In 1988 the New Zealand Department of Scientific and Industrial Research initiated a program to characterize the spectrum of solar ultraviolet radiation reaching the ground in New Zealand and to identify the extent and causes of its variability. Routine measurements began at Lauder (45° S, 170° E) in December 1989. The instrumentation, measurement strategy, and calibration procedures are discussed and uncertainties in the measurements are analyzed. With the present system useful measurements at 1-nm resolution are limited to irradiances greater than 10−3 μW cm−2 nm−1, which corresponds to a lower limit in wavelength in the region 290–295 nm (depending on the Sun angle and ozone amount). This is a useful lower limit for many applications of relevance to the biosphere. Results from the first year of operation are presented and discussed.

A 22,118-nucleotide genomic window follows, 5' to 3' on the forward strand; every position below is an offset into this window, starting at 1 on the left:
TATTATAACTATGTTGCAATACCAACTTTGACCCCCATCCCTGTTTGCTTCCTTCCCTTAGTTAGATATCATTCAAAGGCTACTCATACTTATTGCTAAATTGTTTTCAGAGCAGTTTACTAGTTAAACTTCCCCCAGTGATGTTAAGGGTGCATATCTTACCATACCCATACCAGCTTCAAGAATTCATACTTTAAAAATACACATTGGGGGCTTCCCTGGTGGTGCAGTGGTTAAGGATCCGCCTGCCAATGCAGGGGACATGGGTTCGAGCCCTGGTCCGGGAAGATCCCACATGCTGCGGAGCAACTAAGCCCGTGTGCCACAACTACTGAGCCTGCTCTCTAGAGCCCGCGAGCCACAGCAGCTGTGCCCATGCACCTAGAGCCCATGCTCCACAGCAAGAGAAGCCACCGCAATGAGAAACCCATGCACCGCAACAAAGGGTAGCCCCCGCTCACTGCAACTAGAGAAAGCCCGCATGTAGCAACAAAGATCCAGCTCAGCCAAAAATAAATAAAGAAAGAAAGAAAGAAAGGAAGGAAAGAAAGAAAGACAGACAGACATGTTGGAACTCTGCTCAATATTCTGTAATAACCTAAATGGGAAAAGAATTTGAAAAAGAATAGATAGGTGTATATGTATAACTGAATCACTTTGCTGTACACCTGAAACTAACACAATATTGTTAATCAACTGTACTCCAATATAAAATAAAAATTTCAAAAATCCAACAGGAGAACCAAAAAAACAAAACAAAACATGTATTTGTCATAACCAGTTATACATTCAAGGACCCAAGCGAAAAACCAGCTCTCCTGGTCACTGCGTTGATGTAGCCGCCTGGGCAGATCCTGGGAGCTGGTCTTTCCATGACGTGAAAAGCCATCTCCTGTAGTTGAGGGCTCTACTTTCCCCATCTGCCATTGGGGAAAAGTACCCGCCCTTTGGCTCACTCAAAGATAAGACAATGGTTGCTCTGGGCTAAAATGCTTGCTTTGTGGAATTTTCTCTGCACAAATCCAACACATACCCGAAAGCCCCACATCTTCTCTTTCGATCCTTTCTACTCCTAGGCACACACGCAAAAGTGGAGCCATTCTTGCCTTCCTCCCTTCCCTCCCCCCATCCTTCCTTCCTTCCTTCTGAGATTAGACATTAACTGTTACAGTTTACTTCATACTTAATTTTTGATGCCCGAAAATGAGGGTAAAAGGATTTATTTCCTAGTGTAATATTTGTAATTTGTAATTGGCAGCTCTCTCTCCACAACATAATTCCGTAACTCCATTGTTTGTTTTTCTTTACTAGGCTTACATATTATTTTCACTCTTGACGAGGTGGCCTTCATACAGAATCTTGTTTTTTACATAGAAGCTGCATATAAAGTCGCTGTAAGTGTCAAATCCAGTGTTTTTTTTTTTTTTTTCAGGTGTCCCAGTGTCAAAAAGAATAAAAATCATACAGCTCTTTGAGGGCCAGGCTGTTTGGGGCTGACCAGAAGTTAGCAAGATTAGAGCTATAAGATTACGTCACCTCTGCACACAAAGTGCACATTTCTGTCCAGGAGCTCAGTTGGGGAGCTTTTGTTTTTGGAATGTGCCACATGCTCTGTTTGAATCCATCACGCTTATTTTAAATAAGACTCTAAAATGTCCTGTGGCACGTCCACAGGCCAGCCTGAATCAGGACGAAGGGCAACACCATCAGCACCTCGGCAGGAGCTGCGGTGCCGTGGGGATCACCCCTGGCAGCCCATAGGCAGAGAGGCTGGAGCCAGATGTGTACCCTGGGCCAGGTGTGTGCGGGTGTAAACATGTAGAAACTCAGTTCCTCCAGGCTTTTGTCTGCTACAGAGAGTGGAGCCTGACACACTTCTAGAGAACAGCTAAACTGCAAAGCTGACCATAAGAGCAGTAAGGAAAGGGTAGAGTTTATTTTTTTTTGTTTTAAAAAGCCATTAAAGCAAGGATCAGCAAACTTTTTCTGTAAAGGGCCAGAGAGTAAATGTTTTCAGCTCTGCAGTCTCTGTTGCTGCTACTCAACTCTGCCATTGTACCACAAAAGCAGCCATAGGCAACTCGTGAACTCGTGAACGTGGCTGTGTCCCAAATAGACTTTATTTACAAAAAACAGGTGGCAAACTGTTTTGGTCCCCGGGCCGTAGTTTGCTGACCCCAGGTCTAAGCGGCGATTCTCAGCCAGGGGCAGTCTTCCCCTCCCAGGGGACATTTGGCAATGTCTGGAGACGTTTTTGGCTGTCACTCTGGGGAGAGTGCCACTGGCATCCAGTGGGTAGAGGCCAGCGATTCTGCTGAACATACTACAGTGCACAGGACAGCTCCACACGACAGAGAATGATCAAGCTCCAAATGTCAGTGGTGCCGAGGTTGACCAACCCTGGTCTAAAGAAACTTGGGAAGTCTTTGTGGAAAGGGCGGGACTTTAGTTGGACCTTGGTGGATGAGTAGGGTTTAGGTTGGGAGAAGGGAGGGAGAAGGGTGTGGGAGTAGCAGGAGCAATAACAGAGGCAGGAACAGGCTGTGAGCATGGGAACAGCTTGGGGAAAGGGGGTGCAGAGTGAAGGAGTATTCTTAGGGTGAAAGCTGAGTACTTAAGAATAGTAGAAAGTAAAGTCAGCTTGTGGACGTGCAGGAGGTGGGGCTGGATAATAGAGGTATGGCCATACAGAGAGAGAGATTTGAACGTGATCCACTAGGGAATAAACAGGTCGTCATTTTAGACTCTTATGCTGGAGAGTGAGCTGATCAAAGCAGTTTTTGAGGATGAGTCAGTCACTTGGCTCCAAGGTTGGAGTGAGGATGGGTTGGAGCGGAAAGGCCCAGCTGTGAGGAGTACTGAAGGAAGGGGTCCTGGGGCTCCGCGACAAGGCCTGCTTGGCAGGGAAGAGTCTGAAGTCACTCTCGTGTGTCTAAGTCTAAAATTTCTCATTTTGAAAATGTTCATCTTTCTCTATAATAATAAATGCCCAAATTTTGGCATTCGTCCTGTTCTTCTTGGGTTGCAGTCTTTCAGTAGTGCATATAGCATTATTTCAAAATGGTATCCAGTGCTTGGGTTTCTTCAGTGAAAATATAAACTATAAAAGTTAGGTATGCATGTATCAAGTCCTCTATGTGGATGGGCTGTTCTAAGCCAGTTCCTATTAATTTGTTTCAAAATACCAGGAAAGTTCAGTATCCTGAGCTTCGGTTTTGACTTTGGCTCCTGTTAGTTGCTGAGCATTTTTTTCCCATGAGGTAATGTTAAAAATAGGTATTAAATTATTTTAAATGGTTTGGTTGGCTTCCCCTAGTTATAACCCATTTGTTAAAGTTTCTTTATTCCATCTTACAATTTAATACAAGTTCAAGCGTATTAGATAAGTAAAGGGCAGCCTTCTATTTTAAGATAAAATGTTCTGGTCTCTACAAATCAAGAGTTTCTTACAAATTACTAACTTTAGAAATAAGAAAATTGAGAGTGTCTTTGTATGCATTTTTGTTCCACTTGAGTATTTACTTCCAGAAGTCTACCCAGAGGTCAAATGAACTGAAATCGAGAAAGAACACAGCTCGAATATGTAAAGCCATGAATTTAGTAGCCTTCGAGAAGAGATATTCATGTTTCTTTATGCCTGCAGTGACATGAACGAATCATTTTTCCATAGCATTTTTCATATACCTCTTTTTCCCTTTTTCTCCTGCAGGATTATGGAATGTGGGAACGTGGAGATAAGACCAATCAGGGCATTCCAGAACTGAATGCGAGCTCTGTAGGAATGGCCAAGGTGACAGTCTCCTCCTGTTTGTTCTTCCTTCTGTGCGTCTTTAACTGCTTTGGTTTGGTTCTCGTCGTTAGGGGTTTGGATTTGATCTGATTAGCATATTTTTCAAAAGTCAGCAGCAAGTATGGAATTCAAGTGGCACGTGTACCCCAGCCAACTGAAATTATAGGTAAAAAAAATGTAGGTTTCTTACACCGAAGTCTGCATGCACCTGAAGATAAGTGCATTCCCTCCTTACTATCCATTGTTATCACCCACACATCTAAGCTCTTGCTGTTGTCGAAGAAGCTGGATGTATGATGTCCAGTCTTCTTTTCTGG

© 1992 Optical Society of America
Original Manuscript: March 11, 1991
Published: October 20, 1992
R. L. McKenzie, P. V. Johnston, M. Kotkamp, A. Bittar, and J. D. Hamlin, "Solar ultraviolet spectroradiometry in New Zealand: instrumentation and sample results from 1990," Appl. Opt. 31, 6501-6509 (1992)